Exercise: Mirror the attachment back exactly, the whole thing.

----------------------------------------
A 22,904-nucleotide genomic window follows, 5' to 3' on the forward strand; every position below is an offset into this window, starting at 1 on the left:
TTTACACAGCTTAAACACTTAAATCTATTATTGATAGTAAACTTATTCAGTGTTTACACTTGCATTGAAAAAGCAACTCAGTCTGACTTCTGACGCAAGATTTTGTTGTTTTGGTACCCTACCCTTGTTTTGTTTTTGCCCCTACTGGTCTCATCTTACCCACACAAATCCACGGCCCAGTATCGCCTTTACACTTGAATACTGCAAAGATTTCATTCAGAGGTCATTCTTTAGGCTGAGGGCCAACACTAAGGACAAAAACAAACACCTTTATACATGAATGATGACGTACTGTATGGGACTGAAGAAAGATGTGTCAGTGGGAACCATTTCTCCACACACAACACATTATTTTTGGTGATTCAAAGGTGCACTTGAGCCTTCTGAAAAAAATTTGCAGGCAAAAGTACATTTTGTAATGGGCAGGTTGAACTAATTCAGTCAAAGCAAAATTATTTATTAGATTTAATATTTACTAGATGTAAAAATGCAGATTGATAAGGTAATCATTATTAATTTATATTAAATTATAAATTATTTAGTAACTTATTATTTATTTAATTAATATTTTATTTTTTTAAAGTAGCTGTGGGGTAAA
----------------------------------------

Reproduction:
A 22,904-nucleotide genomic window follows, 5' to 3' on the forward strand; every position below is an offset into this window, starting at 1 on the left:
TTTACACAGCTTAAACACTTAAATCTATTATTGATAGTAAACTTATTCAGTGTTTACACTTGCATTGAAAAAGCAACTCAGTCTGACTTCTGACGCAAGATTTTGTTGTTTTGGTACCCTACCCTTGTTTTGTTTTTGCCCCTACTGGTCTCATCTTACCCACACAAATCCACGGCCCAGTATCGCCTTTACACTTGAATACTGCAAAGATTTCATTCAGAGGTCATTCTTTAGGCTGAGGGCCAACACTAAGGACAAAAACAAACACCTTTATACATGAATGATGACGTACTGTATGGGACTGAAGAAAGATGTGTCAGTGGGAACCATTTCTCCACACACAACACATTATTTTTGGTGATTCAAAGGTGCACTTGAGCCTTCTGAAAAAAATTTGCAGGCAAAAGTACATTTTGTAATGGGCAGGTTGAACTAATTCAGTCAAAGCAAAATTATTTATTAGATTTAATATTTACTAGATGTAAAAATGCAGATTGATAAGGTAATCATTATTAATTTATATTAAATTATAAATTATTTAGTAACTTATTATTTATTTAATTAATATTTTATTTTTTTAAAGTAGCTGTGGGGTAAA